Russia's stadiums face a sad reality when the World Cup finishes


Back in the early 1960s, Frank Sinatra was big pals with John F Kennedy. And he wanted to impress his pal, too.

Not long after Kennedy was elected president, he was invited to Palm Springs for a pleasant boys’ weekend at Casa Frank, but whereas most of us might prepare for guests by making sure the spare room was hoovered and we had a few decent bottles in, Sinatra built a series of new guesthouses in his grounds, installed 25 new phone lines and had a helipad put in, specifically for Kennedy.

Sinatra was therefore significantly unimpressed when Kennedy cancelled his trip, on the basis that he was already getting fairly serious heat because of rumoured links with the mafia, and therefore a weekend on the pop with someone like Sinatra might be bad news, PR-wise. What the hell was he going to do with that helipad now?

That story sprung to mind a few times while visiting some of the vast gleaming footballing guesthouses in Russia over the past couple of weeks. The World Cup is being held in 12 stadia across 11 cities - seven of which didn't exist before 2017, another four were built in the last five years and the Luzhniki in Moscow was thoroughly renovated between 2013-2017. So that's essentially 11 new grounds, and one that might as well be.

Not all of them were built with the World Cup specifically in mind - the Olympic Stadium in Sochi for example, or the Kazan Arena which in addition to football has, oddly, hosted the World Aquatics Championships - but it's fair to say that Russia's football infrastructure has been given a solid wash and brush up for the benefit of this summer.

And most of the new grounds are, in different ways, spectacular. The Samara Arena looks (intentionally) like a crashed spaceship, St Petersburg is sensational in almost every possible way (including its cost, a cool €650m Euros, apparently), Sochi is an extraordinary feat of engineering that recalls the Sydney Olympic Stadium, while the Ekaterinburg Arena will be impressive even without its temporary bleachers.

A personal favourite is in Nizhny Novgorod, a place which for a start looks absolutely spectacular from the outside, a ring of columns surrounding the stands themselves, like a slightly less absurdly futuristic version of those plans for a new Stamford Bridge.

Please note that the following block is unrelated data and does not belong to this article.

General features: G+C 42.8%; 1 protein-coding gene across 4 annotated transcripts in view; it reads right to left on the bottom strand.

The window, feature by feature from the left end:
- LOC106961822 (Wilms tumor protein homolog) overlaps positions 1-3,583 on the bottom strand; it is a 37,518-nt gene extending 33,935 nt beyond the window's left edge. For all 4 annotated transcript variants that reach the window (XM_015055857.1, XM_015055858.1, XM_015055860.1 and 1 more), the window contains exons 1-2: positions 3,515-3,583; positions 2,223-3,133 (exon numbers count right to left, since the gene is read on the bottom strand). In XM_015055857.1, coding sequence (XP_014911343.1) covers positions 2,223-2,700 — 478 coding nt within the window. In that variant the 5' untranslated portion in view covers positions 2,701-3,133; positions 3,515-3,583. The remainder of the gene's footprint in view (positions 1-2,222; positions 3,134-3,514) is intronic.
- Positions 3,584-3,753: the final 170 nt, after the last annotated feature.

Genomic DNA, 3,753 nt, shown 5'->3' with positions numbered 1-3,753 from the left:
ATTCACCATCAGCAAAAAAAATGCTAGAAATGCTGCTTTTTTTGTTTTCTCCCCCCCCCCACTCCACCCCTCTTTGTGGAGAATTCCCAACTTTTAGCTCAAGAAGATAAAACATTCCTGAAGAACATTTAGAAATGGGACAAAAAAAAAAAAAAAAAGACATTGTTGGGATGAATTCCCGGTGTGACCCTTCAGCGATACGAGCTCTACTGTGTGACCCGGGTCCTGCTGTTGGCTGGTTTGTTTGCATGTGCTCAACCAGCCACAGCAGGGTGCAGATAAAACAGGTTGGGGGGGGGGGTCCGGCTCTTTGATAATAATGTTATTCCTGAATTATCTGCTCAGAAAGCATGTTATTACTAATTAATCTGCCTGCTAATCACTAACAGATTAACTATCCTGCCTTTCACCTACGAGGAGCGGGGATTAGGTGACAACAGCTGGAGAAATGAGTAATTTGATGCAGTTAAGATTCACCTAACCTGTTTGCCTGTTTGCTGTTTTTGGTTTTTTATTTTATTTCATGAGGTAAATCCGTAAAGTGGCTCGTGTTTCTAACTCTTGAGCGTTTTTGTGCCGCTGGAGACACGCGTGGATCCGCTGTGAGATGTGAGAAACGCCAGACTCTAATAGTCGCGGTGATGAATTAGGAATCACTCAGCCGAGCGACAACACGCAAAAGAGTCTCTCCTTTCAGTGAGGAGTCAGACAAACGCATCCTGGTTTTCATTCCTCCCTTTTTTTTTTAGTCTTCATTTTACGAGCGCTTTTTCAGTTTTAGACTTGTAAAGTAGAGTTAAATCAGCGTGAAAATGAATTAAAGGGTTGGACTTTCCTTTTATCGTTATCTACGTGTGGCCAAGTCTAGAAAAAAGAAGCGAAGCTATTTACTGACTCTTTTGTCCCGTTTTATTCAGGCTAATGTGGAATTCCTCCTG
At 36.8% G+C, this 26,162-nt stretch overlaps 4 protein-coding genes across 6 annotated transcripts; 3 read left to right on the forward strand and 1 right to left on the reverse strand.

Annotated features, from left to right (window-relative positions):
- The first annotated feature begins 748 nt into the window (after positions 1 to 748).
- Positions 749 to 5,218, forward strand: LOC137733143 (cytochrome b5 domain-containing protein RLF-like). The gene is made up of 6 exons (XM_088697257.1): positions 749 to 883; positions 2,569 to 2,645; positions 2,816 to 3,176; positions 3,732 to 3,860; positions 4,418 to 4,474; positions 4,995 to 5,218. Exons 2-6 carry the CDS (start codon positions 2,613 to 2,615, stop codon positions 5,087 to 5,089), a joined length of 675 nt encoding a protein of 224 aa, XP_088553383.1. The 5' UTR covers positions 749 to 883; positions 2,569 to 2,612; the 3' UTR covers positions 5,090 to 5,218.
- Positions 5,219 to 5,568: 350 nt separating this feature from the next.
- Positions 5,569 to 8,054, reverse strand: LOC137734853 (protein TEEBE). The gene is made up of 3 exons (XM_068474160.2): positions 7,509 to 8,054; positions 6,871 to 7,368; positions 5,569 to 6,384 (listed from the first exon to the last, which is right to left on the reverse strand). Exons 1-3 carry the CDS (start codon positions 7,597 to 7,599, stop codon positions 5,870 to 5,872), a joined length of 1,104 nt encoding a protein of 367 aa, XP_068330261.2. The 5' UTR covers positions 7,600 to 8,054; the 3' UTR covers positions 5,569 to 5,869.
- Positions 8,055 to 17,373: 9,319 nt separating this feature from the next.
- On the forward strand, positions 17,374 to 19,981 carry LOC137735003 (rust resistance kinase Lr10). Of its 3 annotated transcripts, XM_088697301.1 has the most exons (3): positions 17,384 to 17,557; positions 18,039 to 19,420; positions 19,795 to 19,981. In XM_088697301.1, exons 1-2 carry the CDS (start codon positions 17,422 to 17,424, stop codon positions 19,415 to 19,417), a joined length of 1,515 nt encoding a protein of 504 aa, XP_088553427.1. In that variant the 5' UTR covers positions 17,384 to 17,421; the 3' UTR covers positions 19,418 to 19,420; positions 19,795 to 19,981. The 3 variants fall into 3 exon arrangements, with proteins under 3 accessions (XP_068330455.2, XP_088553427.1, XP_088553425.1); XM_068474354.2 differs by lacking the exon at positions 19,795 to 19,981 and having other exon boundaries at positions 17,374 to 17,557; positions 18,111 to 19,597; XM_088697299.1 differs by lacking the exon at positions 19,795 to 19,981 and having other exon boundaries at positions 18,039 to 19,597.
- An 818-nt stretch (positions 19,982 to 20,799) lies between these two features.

Inside, the concourses are roomy, the access seems good and most crucially, none of that is achieved while conceding atmosphere. The stands themselves are pretty close to the pitch, the noise contained so even a relatively low tier game - Costa Rica vs Switzerland - buzzed. You wonder why nobody has thought of it before, the difference of course being that Russia have the money, the imperative and what we'll delicately call the "political will" to construct stadia like this.


Which is all very well, but most of these places will host no more than four games this summer, and what then? Five of the brand new grounds will host second tier clubs last season, which includes Sochi, new home to the relocating FC Dynamo of St Petersburg.

In 2016/17 the best attended club in that second tier attracted an average attendance of a little over 5,000. Half the league didn't manage more than 2,000. Only two of the World Cup grounds have a capacity lower than 40,000, none of them are smaller than 33,000.


Further than that, it's a sweeping generalisation but people do not really seem to care about domestic football in Russia. Or at least don't care enough to actually watch it. The average attendance in the Premier League last season was 13,956 and not long ago former national team boss Leonid Slutsky claimed it simply wasn't a football country.

In short, unless this World Cup inspires a mass enthusiasm for the game barely seen before, Russia will have an awful lot of very echoey football games next season. Forward planning was never really the motivation behind Russia pushing for this tournament, but just imagine the hand-wringing if this was about to happen in the UK.

Assorted cities around the country have essentially been left with a selection of superfluous helipads. Sinatra apparently reacted to the news that Kennedy was going to stay with Bing Crosby instead by taking a sledgehammer to his property. Who knows, eventually that might happen in Russia too.

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